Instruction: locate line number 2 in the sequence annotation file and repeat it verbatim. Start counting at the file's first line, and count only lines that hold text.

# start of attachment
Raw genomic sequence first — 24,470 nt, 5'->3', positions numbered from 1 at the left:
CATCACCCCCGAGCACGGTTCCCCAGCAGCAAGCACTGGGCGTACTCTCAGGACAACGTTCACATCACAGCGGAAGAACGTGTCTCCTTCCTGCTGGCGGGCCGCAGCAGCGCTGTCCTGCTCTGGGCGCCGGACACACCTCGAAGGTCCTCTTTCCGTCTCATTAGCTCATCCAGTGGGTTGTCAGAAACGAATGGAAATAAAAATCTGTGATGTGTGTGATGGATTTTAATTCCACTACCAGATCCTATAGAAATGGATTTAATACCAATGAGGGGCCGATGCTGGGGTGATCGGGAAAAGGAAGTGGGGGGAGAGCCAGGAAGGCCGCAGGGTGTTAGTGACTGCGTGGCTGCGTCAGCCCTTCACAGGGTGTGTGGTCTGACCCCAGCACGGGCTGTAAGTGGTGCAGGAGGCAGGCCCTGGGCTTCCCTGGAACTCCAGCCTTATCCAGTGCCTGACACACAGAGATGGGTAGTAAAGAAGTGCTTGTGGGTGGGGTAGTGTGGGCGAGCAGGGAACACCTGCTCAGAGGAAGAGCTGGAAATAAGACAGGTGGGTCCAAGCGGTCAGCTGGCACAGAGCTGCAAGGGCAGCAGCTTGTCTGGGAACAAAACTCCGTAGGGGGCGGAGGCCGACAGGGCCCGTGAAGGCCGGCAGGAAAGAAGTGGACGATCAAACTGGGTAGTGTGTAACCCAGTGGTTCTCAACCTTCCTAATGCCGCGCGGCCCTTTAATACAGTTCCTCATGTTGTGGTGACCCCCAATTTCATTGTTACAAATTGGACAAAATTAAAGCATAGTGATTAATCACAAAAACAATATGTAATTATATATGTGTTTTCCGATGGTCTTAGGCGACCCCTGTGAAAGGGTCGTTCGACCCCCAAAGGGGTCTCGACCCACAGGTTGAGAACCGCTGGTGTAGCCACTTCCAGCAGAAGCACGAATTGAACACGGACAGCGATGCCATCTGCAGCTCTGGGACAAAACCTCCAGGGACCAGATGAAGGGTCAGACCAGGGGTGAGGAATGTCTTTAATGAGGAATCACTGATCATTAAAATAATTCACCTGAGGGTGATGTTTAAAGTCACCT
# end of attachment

CATCACCCCCGAGCACGGTTCCCCAGCAGCAAGCACTGGGCGTACTCTCAGGACAACGTTCACATCACAGCGGAAGAACGTGTCTCCTTCCTGCTGGCGGGCCGCAGCAGCGCTGTCCTGCTCTGGGCGCCGGACACACCTCGAAGGTCCTCTTTCCGTCTCATTAGCTCATCCAGTGGGTTGTCAGAAACGAATGGAAATAAAAATCTGTGATGTGTGTGATGGATTTTAATTCCACTACCAGATCCTATAGAAATGGATTTAATACCAATGAGGGGCCGATGCTGGGGTGATCGGGAAAAGGAAGTGGGGGGAGAGCCAGGAAGGCCGCAGGGTGTTAGTGACTGCGTGGCTGCGTCAGCCCTTCACAGGGTGTGTGGTCTGACCCCAGCACGGGCTGTAAGTGGTGCAGGAGGCAGGCCCTGGGCTTCCCTGGAACTCCAGCCTTATCCAGTGCCTGACACACAGAGATGGGTAGTAAAGAAGTGCTTGTGGGTGGGGTAGTGTGGGCGAGCAGGGAACACCTGCTCAGAGGAAGAGCTGGAAATAAGACAGGTGGGTCCAAGCGGTCAGCTGGCACAGAGCTGCAAGGGCAGCAGCTTGTCTGGGAACAAAACTCCGTAGGGGGCGGAGGCCGACAGGGCCCGTGAAGGCCGGCAGGAAAGAAGTGGACGATCAAACTGGGTAGTGTGTAACCCAGTGGTTCTCAACCTTCCTAATGCCGCGCGGCCCTTTAATACAGTTCCTCATGTTGTGGTGACCCCCAATTTCATTGTTACAAATTGGACAAAATTAAAGCATAGTGATTAATCACAAAAACAATATGTAATTATATATGTGTTTTCCGATGGTCTTAGGCGACCCCTGTGAAAGGGTCGTTCGACCCCCAAAGGGGTCTCGACCCACAGGTTGAGAACCGCTGGTGTAGCCACTTCCAGCAGAAGCACGAATTGAACACGGACAGCGATGCCATCTGCAGCTCTGGGACAAAACCTCCAGGGACCAGATGAAGGGTCAGACCAGGGGTGAGGAATGTCTTTAATGAGGAATCACTGATCATTAAAATAATTCACCTGAGGGTGATGTTTAAAGTCACCT